This is a standard locking like an Exclusive lock or Shared lock. The reader is blocked by writer and writer is blocked by the reader.
It locks the transaction whenever something is going wrong and it puts the transaction into the blocking queue.
Pessimistic locking allows you to access live and committed data, there is no any chance to access dirty data.
The big OLTP system like banking system or finance system are always preferred to use Pessimistic Locking because data accuracy is required for both reading and writing operation.
Yes, locking is an extra overhead in a big system, but a few types of the application require for accuracy.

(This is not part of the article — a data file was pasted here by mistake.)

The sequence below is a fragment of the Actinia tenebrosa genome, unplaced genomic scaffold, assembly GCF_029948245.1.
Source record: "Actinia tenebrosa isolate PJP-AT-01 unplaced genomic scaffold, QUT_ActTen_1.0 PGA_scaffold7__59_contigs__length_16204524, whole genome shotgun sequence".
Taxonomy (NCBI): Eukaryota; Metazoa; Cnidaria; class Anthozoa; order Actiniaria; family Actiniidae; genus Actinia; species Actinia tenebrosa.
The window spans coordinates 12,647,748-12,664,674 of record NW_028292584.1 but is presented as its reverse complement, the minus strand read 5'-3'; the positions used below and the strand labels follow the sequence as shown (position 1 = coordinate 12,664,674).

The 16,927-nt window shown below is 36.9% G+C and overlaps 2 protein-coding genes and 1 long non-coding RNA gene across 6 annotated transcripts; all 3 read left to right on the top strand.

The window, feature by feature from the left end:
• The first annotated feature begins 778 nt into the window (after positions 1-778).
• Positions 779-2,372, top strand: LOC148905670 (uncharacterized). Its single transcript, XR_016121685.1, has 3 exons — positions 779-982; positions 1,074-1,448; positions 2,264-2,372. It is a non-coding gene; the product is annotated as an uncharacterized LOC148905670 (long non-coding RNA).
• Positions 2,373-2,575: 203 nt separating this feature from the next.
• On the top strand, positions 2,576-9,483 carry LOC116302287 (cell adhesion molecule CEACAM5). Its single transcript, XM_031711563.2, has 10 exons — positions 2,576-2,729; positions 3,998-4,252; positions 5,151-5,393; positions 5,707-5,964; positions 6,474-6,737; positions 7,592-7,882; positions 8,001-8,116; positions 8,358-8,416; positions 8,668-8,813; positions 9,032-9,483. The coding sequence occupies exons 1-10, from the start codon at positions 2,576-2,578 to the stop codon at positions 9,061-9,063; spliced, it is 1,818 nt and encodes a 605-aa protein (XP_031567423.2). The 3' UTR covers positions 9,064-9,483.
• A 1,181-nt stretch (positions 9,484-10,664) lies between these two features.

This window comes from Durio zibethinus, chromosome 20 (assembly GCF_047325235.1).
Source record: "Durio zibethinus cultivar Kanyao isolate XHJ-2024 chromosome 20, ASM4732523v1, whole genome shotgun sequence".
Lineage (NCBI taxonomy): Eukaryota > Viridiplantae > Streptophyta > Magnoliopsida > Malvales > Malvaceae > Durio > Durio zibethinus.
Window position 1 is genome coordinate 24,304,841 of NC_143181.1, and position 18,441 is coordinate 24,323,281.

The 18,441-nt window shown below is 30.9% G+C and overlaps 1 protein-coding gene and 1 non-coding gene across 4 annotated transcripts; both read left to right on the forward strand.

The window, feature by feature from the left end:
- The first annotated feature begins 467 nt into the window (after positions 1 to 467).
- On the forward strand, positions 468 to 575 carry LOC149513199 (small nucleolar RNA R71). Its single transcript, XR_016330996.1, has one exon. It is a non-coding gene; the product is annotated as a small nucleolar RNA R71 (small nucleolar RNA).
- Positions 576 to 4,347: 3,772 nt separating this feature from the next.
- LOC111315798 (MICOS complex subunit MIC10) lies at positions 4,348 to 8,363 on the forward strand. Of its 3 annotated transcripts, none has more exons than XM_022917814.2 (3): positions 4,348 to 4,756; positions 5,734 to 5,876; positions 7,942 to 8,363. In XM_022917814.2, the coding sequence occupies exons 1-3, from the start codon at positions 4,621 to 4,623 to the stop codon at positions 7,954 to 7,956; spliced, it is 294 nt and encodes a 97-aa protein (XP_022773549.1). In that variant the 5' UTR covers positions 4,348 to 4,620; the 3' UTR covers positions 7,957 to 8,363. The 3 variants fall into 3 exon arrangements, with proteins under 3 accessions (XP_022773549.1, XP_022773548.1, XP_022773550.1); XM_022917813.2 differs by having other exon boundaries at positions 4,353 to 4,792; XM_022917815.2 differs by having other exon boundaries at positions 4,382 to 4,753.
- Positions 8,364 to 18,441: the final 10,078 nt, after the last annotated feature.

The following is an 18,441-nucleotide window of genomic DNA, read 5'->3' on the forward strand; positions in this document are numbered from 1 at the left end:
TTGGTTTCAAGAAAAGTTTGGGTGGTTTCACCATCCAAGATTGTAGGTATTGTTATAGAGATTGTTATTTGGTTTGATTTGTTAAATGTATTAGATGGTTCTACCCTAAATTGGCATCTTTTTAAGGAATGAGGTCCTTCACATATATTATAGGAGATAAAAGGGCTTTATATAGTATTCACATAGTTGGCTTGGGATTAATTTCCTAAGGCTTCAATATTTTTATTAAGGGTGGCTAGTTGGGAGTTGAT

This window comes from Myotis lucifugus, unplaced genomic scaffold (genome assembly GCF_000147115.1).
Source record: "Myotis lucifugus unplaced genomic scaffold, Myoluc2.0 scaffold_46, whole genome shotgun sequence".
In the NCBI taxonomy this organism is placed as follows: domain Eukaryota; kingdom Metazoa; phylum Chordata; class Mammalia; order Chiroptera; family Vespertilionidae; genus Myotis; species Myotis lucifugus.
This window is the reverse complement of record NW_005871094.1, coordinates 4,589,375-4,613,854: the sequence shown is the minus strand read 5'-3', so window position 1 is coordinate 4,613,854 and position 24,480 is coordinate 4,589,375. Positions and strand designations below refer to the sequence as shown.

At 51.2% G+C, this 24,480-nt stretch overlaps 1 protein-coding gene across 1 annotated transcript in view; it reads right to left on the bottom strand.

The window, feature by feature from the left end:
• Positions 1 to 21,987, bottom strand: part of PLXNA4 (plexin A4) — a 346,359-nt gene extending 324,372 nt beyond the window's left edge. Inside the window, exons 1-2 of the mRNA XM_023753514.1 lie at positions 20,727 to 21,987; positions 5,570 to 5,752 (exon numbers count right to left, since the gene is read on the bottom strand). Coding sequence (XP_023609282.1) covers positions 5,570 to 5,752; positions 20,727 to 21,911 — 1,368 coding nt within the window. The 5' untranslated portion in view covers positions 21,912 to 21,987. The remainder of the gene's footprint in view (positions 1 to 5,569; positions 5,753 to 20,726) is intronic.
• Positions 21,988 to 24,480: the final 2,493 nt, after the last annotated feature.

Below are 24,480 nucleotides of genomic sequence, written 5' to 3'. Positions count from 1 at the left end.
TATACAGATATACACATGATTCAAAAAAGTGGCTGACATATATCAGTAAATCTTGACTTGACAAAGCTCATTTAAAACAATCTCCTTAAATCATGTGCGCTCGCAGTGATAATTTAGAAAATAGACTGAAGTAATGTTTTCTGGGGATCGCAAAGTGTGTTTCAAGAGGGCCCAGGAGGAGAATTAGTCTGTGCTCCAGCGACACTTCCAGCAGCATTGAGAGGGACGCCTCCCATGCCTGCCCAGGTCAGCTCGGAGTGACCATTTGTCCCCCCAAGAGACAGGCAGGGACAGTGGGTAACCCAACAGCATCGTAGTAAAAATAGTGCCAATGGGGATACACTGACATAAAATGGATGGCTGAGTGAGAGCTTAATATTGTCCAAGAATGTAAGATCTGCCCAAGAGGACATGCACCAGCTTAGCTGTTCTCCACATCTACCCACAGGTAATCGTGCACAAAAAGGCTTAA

It is also called as row versioning and it never blocks any type of transaction.
The MVCC architecture is most popular now a day and it depends on Optimistic Locking concept.
The RDBMS like: PostgreSQL and MySQL InnoDB is fully based on MVCC.
Microsoft SQL Server has also Snapshot Isolation which is one type of Optimistic Locking.
The Reader never blocks the writers and writers never blocks the readers.
Internally, it is managing different row version, so if the reader is reading one version of data and at the same time writer can also update the same data by creating a new version of that data, Next time readers can read new version of data and old version of data is marked as dead tuple.
There are 99% chance to get dirty data while accessing data using Optimistic locking, but it gives fast access because it never creates dependency between transactions.
Generally, most of the web and mobile applications are fine with the dirty read because managing locking is a tedious task.
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